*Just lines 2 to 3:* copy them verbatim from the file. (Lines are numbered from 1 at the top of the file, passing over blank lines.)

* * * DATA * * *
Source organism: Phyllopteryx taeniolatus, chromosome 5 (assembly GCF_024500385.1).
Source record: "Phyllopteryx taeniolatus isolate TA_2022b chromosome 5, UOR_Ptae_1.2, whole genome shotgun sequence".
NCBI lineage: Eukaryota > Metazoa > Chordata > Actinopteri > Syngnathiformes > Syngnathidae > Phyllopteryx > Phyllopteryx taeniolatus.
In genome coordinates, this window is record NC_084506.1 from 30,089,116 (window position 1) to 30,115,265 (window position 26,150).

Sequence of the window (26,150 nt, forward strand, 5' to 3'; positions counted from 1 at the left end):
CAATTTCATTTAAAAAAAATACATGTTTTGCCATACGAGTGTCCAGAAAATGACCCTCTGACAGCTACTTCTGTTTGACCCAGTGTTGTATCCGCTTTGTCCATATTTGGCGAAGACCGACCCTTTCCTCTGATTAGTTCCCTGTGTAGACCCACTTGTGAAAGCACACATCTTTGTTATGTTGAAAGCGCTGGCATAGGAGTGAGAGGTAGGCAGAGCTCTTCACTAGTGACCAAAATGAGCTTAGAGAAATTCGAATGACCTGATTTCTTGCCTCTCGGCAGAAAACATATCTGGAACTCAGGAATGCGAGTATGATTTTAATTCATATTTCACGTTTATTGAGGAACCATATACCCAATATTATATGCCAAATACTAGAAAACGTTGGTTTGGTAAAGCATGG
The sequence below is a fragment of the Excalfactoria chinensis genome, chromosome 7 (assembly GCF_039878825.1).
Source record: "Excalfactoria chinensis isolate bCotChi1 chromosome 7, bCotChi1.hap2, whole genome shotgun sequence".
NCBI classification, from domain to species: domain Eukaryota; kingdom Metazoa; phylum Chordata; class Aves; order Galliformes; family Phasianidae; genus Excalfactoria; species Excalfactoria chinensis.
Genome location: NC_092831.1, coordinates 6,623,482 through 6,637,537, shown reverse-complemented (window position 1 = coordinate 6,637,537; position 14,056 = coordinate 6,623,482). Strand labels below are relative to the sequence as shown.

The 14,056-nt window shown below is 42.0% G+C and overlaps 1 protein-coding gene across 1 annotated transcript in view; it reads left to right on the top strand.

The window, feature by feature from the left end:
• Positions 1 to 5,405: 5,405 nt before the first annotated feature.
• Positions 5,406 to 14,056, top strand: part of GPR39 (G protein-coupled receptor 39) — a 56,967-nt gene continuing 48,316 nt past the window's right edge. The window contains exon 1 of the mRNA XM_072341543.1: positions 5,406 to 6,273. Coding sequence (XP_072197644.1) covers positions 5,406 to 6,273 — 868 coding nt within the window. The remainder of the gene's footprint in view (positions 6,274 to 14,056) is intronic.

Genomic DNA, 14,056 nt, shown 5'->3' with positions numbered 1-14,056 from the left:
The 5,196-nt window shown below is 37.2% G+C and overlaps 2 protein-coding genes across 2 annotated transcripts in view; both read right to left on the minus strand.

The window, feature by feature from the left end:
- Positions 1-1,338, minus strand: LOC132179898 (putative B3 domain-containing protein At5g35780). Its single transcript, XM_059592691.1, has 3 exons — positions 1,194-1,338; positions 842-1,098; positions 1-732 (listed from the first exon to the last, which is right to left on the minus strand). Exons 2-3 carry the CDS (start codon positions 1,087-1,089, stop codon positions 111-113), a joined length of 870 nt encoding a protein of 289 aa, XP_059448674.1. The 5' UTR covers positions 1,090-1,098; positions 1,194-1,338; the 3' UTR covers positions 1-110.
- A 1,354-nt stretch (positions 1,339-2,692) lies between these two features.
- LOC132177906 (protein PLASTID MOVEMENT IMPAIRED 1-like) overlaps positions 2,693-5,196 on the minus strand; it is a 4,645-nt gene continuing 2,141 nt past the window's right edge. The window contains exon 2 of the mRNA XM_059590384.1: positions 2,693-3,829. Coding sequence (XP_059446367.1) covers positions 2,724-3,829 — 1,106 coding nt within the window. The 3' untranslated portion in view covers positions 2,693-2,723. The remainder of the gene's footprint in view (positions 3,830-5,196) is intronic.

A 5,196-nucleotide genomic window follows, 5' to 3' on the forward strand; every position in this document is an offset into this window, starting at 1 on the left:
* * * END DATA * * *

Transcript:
Source record: "Phyllopteryx taeniolatus isolate TA_2022b chromosome 5, UOR_Ptae_1.2, whole genome shotgun sequence".
NCBI lineage: Eukaryota > Metazoa > Chordata > Actinopteri > Syngnathiformes > Syngnathidae > Phyllopteryx > Phyllopteryx taeniolatus.